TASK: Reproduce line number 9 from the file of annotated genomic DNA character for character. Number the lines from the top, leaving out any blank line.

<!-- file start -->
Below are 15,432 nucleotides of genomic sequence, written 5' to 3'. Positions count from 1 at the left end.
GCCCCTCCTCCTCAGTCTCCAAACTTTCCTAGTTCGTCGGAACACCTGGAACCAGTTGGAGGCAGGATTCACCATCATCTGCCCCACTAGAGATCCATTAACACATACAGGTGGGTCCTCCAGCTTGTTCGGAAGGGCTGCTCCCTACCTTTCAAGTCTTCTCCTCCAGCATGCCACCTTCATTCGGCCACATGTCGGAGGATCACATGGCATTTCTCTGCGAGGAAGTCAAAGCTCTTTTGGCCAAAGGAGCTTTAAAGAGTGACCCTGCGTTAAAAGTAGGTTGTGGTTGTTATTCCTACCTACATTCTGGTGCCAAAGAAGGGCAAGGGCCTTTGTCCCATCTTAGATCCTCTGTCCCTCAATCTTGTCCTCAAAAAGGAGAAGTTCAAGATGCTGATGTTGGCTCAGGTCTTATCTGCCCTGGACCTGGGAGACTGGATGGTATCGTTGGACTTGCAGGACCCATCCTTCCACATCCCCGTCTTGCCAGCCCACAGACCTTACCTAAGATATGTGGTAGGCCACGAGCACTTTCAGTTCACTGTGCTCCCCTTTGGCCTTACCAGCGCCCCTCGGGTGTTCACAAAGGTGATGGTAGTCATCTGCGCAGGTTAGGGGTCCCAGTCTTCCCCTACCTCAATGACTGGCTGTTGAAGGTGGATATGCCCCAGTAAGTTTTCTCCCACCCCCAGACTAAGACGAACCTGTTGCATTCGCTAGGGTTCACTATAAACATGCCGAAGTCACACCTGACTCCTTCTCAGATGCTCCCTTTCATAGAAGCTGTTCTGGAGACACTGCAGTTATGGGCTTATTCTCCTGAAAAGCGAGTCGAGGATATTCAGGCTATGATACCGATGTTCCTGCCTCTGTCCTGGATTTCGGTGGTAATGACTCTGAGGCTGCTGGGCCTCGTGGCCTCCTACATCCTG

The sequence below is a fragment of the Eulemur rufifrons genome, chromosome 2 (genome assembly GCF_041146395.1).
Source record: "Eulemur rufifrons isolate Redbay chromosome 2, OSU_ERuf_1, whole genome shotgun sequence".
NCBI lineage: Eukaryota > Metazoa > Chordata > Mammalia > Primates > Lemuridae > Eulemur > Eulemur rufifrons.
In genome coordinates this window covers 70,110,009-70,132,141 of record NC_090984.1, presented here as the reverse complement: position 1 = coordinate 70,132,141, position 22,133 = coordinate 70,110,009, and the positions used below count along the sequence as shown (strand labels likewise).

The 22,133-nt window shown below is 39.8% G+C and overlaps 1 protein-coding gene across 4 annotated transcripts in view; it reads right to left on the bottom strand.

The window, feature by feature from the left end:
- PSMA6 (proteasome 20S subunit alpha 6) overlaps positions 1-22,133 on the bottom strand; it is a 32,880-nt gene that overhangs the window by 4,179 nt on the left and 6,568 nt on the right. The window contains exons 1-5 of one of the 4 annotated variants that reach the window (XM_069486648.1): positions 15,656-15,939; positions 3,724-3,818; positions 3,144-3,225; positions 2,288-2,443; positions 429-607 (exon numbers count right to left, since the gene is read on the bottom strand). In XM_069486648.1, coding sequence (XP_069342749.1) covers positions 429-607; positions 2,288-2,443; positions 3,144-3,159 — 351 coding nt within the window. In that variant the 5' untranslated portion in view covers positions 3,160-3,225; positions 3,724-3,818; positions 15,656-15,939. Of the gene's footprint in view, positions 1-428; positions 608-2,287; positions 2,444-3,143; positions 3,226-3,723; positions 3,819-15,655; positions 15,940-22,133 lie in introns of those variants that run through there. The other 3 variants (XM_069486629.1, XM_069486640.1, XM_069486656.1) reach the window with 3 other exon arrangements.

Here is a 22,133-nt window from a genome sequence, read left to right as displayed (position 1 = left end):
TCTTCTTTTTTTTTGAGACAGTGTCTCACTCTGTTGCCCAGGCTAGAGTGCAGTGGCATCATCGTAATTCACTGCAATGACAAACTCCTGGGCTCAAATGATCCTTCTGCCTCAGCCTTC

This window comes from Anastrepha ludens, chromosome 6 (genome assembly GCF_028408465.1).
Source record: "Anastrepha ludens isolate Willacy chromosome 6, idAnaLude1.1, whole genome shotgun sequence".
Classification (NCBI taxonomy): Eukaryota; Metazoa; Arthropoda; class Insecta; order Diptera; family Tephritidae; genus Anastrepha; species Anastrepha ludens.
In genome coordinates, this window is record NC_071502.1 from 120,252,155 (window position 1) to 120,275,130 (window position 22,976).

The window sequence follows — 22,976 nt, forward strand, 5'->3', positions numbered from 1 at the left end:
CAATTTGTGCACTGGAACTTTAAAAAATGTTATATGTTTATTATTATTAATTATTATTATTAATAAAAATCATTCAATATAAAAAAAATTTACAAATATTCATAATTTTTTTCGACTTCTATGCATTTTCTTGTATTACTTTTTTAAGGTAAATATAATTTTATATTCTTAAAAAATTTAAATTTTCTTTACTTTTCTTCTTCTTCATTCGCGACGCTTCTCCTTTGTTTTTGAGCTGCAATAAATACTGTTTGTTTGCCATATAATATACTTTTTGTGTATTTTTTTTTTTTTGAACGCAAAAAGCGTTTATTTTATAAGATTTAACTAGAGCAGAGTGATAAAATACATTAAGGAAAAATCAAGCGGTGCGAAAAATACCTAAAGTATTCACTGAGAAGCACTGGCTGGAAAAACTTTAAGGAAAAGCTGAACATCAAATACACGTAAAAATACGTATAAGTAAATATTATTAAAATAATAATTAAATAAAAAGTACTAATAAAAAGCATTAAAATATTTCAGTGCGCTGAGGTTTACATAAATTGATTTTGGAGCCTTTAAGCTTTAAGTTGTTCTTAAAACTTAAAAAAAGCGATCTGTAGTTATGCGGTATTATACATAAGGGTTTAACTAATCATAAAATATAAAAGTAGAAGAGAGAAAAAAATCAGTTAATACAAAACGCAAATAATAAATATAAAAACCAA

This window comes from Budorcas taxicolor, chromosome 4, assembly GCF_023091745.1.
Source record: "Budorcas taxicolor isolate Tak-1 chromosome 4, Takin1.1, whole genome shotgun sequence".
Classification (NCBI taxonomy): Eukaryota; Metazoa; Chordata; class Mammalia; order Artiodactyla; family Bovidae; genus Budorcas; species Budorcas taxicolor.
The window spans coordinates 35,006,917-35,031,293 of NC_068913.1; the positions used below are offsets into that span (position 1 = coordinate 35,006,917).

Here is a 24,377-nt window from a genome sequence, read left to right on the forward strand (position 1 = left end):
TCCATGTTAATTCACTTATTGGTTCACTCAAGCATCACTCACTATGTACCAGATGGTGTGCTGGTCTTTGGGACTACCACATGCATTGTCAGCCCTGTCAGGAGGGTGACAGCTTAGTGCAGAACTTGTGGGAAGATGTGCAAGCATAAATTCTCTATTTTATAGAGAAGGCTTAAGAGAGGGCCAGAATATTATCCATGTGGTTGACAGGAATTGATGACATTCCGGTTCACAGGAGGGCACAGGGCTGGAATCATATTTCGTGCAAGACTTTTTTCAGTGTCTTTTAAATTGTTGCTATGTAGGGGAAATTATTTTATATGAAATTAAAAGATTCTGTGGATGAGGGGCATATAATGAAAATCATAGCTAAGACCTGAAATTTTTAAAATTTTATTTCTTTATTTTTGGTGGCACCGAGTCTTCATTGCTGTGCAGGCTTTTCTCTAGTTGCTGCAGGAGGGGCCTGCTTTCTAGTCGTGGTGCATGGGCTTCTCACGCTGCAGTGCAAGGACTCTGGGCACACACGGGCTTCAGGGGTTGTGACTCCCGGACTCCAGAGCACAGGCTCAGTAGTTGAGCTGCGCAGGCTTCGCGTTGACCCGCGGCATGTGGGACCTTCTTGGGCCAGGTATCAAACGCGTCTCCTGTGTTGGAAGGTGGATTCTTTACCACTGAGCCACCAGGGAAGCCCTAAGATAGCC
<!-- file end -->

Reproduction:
- PSMA6 (proteasome 20S subunit alpha 6) overlaps positions 1-22,133 on the bottom strand; it is a 32,880-nt gene that overhangs the window by 4,179 nt on the left and 6,568 nt on the right. The window contains exons 1-5 of one of the 4 annotated variants that reach the window (XM_069486648.1): positions 15,656-15,939; positions 3,724-3,818; positions 3,144-3,225; positions 2,288-2,443; positions 429-607 (exon numbers count right to left, since the gene is read on the bottom strand). In XM_069486648.1, coding sequence (XP_069342749.1) covers positions 429-607; positions 2,288-2,443; positions 3,144-3,159 — 351 coding nt within the window. In that variant the 5' untranslated portion in view covers positions 3,160-3,225; positions 3,724-3,818; positions 15,656-15,939. Of the gene's footprint in view, positions 1-428; positions 608-2,287; positions 2,444-3,143; positions 3,226-3,723; positions 3,819-15,655; positions 15,940-22,133 lie in introns of those variants that run through there. The other 3 variants (XM_069486629.1, XM_069486640.1, XM_069486656.1) reach the window with 3 other exon arrangements.